Clues sought in jet crash
An investigation is underway as to why a jet crashed on approach to Truckee Tahoe Airport on Wednesday, killing the two crew members on board.
The twin-engine Learjet 35 that had taken off from Twin Falls, Idaho, between noon and 1 p.m. was scheduled to pick up two passengers in Truckee. It was the first fatal jet crash in the airfield’s history.
Truckee resident Mark Maisel was driving toward Truckee on Highway 267 when he witnessed the crash, which occurred just after 2 p.m. on Martis Creek Dam Road, less than a mile from the runway.
“The right wing went straight up with the left wing straight down, then the left wing went straight up,” he said. “Then it hit the ground with the biggest ball of flame you’ve ever seen. The ball of flame was bigger than any tree around here.”
The crew members have been identified as Jonathan Martin, 40, a father of four, who has been flying for about 10 years, and Brett Karpy, 34, of Eighty Four, Washington County, Pa., according to the Observer-Reporter newspaper, in Washington, Pa., where the company that owns the jet is located. The Karpy family had celebrated the pilot’s birthday while vacationing in Florida about two weeks before he returned to his job at Skyward, Brett Karpy’s father, William, said.
Dave Gotschall, manager of the Truckee Tahoe Airport, said the Federal Aviation Administration and the National Transportation Safety Board’s preliminary report on the accident should be completed in 30 days and a final report finished in one year.
Prior to the crash, Gotschall said the pilot made contact with the airport’s communication system that he had the airfield in sight. Gotschall said the plane’s approach was normal.
“There was no indication of any distress,” Gotschall said. “It was just very unfortunate.”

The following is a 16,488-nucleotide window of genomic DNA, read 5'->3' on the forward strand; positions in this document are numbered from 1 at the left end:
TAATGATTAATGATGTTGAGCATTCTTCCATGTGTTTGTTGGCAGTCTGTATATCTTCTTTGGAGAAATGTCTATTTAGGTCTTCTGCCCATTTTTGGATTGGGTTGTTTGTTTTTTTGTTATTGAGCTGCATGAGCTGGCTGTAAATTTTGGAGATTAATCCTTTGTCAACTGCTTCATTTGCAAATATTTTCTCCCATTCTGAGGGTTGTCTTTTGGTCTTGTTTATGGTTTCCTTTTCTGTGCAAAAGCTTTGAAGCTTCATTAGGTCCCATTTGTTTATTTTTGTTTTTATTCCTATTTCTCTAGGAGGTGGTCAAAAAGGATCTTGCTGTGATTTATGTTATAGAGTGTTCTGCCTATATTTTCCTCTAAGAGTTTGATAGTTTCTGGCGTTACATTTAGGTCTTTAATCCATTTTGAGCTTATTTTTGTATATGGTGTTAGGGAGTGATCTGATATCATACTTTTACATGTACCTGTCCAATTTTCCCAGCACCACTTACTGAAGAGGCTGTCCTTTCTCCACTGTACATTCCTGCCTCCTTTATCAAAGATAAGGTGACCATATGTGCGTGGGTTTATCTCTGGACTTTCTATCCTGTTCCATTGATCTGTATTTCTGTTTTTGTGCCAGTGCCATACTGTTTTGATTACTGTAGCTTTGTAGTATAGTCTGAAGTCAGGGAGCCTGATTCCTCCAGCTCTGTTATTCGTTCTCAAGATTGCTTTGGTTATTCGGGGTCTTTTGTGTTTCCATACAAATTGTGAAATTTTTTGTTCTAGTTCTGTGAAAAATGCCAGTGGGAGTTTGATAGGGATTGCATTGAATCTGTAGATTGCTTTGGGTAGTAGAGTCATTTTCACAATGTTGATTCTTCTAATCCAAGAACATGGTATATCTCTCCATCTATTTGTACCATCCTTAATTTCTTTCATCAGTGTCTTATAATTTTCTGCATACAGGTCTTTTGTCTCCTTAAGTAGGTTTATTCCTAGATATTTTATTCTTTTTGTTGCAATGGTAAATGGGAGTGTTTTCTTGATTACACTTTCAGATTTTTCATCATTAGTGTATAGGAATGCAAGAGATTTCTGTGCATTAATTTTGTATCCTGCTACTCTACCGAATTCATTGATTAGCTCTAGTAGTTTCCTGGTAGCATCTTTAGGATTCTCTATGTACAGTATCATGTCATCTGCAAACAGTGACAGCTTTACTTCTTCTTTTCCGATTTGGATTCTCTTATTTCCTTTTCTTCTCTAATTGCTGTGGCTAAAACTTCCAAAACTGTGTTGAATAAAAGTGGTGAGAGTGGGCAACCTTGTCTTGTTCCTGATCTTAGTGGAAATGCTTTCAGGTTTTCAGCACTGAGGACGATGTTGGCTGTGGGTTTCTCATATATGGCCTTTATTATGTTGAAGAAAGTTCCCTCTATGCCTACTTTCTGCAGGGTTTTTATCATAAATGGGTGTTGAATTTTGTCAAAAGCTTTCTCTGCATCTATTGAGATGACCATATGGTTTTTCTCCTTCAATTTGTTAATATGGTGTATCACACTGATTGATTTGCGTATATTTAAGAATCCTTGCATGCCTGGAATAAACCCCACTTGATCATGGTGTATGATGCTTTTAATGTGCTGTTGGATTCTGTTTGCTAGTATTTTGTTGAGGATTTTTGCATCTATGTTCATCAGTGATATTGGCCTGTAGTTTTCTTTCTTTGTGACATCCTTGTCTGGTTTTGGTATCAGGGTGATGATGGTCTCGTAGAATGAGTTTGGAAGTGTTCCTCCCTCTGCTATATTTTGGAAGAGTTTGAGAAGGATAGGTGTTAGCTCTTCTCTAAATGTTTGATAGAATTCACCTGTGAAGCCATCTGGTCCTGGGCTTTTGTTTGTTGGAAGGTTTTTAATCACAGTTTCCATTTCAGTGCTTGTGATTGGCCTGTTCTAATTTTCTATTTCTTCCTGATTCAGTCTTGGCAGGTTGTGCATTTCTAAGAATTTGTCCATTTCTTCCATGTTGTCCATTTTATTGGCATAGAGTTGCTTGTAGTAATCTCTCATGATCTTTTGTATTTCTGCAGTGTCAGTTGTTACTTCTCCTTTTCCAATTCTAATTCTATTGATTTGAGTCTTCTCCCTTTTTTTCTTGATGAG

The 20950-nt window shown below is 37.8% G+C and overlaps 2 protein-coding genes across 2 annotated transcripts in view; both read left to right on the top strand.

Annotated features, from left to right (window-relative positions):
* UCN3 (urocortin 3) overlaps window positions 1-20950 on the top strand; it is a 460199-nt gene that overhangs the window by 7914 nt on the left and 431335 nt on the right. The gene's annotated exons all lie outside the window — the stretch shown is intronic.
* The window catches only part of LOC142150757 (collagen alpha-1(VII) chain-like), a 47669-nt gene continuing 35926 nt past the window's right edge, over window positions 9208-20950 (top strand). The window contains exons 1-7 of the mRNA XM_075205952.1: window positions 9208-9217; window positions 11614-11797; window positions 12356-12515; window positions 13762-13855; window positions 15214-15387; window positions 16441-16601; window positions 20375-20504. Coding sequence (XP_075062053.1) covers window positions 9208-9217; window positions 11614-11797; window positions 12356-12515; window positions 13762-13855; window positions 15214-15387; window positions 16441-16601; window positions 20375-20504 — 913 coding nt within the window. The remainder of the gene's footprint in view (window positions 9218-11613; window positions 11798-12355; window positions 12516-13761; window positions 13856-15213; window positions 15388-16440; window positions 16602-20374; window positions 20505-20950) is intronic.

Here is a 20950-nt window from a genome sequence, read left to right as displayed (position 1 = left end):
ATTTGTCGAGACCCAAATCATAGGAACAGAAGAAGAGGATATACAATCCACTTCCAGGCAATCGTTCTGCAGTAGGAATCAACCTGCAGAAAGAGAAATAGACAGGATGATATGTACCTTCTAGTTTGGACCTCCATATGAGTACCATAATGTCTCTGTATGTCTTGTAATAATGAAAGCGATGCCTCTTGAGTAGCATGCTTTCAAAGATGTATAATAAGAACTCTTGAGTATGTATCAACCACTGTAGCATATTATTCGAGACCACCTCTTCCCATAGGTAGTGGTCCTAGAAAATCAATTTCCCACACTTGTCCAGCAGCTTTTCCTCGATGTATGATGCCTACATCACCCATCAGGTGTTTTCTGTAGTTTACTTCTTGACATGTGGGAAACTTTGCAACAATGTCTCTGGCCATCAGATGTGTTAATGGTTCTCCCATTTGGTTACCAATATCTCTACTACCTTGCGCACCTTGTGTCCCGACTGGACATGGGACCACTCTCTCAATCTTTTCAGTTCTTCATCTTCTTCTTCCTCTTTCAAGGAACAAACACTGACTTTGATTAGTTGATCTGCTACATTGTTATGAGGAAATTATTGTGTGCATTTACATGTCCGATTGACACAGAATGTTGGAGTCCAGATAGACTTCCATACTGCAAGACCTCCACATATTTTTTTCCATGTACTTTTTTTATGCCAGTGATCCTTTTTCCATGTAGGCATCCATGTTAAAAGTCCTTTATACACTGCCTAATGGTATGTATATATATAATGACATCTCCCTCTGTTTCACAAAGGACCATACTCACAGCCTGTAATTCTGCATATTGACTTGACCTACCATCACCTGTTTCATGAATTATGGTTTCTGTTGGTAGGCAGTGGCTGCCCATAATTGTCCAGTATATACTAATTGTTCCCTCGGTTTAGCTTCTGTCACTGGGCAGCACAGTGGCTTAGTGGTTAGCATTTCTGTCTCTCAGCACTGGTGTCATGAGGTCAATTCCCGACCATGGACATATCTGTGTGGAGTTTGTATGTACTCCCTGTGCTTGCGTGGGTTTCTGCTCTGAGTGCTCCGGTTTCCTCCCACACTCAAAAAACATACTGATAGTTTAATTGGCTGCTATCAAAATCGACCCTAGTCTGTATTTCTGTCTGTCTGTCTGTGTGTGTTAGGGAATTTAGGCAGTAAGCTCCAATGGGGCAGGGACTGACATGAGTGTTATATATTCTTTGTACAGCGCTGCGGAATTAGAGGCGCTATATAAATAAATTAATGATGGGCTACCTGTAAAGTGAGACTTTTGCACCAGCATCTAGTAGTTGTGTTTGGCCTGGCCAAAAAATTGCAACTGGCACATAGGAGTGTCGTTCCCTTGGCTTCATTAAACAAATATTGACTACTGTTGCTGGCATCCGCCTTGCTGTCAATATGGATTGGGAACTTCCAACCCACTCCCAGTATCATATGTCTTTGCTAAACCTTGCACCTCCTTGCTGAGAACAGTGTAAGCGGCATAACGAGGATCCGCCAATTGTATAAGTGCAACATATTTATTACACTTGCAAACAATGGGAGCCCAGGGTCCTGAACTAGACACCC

The Learjet 35 routinely carries a two-member crew and seats six to eight passengers. The plane is owned by R.S.B. Investments, based in Washington, Pa., a company that does business as Skyward Aviation, said Bruce Nelson, a Federal Aviation Administration operations officer in Los Angeles. Skyward is an aircraft charter, sales and management company.
Officials spent most of Thursday afternoon documenting the crash site. While most of the plane was destroyed, a portion of the left wing tip was found in the impact crater, said Wayne Pollack, an accident investigator with the NTSB office in Los Angeles.
The place carried a voice recorder that is “highly impact resistant,” he said. It will be sent to Washington, D.C., for read out.
Pollack and experts from other areas of the country will be examining what’s left of the plane’s airframe, avionics and engines to determine the cause of the crash. The weather conditions at the time of the accident and the company that owned the plane will also be studied, he said.
According to the Automated Weather Observing System, conditions at the time of the crash were winds of 24 mph with gusts of up to 32 mph with a combination of rain and snow. Visibility was seven miles.
On the airport’s Web site, truckeetahoeairport.com, the pilot’s guide carries a “Turbulence and Density Altitude Warning.”
“Mountains surround the Airport,” it read. “Turbulence, downdrafts and wind shear may be encountered in traffic pattern area.”
Truckee Tahoe Airport, situated at 5,900 feet, is a general aviation airport that operates without a control tower. According to the field’s Web site, the airport is attended seven days a week, 6 a.m. to 11 p.m. Snow removal equipment is operated round-the-clock to clear runways during and after snowstorms.
The last two fatal crashes at Truckee Tahoe Airport occurred in 2003 and 1997 and involved prop-driven planes.
Richard Marlow, 70, was killed and his wife Beverly, 65, critically injured in a plane crash at the airport on July 4, 2003. Five Bay Area residents died in a crash on May 11, 1997 in a Beechcraft Bonanza.
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Highs for Truckee will return to the 70s by early next week, the National Weather Service said.